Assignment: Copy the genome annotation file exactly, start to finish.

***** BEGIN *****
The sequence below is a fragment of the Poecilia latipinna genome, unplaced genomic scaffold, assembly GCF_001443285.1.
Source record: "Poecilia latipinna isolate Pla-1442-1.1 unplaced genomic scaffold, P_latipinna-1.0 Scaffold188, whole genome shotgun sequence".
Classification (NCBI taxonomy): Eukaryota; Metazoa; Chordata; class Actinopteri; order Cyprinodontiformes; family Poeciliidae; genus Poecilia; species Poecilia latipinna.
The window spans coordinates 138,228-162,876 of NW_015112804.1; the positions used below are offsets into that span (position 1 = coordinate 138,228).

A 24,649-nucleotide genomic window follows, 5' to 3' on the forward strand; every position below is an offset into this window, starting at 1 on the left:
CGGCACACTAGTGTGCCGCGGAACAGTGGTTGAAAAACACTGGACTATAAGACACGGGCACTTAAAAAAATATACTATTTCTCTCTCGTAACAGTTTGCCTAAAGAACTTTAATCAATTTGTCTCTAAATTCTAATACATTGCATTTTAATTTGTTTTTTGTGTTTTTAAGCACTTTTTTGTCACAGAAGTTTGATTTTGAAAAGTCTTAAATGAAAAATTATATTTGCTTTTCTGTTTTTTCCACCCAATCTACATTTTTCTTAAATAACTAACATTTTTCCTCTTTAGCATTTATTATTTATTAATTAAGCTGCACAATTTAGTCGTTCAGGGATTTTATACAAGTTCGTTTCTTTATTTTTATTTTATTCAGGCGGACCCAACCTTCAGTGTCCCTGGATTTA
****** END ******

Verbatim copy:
The sequence below is a fragment of the Poecilia latipinna genome, unplaced genomic scaffold, assembly GCF_001443285.1.
Source record: "Poecilia latipinna isolate Pla-1442-1.1 unplaced genomic scaffold, P_latipinna-1.0 Scaffold188, whole genome shotgun sequence".
Classification (NCBI taxonomy): Eukaryota; Metazoa; Chordata; class Actinopteri; order Cyprinodontiformes; family Poeciliidae; genus Poecilia; species Poecilia latipinna.
The window spans coordinates 138,228-162,876 of NW_015112804.1; the positions used below are offsets into that span (position 1 = coordinate 138,228).

A 24,649-nucleotide genomic window follows, 5' to 3' on the forward strand; every position below is an offset into this window, starting at 1 on the left:
CGGCACACTAGTGTGCCGCGGAACAGTGGTTGAAAAACACTGGACTATAAGACACGGGCACTTAAAAAAATATACTATTTCTCTCTCGTAACAGTTTGCCTAAAGAACTTTAATCAATTTGTCTCTAAATTCTAATACATTGCATTTTAATTTGTTTTTTGTGTTTTTAAGCACTTTTTTGTCACAGAAGTTTGATTTTGAAAAGTCTTAAATGAAAAATTATATTTGCTTTTCTGTTTTTTCCACCCAATCTACATTTTTCTTAAATAACTAACATTTTTCCTCTTTAGCATTTATTATTTATTAATTAAGCTGCACAATTTAGTCGTTCAGGGATTTTATACAAGTTCGTTTCTTTATTTTTATTTTATTCAGGCGGACCCAACCTTCAGTGTCCCTGGATTTA